Many teachers scowl when they see cell phones or iPods being used in their classrooms, viewing the use of such devices as ultimately disrespectful. Using such devices can be disrespectful. Yet, there is an educational need for such technology. Used in a respectful way, handheld technology can be a progressive way for students to engage learning.
Teachers must have a plan to limit off-task use of handheld devices while increasing student interest in using the devices as educational tools. In order to do this, teachers will need to explain and enforce consequences when the rules for using handheld devices are broken. Juli Di Chiro, a superintendent in Oregon, commented on misuses of technology in a recent article for the Ashland Daily Tidings. Di Chiro noted that “technology isn’t the root of the problem.” She then said, “It’s like any other misbehavior and we have to make sure if that does happen, that it’s a learning opportunity for our kids, so they understand that if they do those things that it’s not appropriate and we’ll need to redirect them” (Guzik 2). Di Chiro realizes that students regularly misbehave; they aren’t misbehaving simply because they have technology at their disposal. The real problem is the students’ attitude toward learning. When students do misbehave, restricting them from using technology for a short while will be advantageous as it will take away something that can enjoyably be used to learn. When students see that if used properly the handheld devices allow them an entertaining mode of learning, they should be less likely to misuse the devices in the future.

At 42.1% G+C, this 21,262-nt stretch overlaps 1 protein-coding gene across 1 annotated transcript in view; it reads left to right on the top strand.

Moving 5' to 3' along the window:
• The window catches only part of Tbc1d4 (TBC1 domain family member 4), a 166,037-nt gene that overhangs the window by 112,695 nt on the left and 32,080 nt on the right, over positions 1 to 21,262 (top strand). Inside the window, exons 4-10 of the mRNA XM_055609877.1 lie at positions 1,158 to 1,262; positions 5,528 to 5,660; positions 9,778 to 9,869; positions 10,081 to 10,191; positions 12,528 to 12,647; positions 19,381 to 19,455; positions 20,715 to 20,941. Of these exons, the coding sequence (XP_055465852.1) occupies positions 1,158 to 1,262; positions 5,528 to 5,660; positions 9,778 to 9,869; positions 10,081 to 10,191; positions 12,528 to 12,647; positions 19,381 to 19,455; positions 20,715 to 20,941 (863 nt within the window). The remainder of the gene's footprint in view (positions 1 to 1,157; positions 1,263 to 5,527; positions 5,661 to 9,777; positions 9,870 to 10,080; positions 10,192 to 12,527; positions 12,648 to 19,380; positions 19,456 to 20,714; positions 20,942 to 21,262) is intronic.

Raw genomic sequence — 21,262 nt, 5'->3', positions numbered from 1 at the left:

In fact, as students come to realize that learning can be fun when using technology, behavioral problems will likely become less of a factor. Di Chiro agrees that behavioral problems will become minimal when students are actively engaged in learning. Di Chiro stated, “When kids are highly engaged and interested in what we’re doing in school, misbehavior is almost eliminated”...
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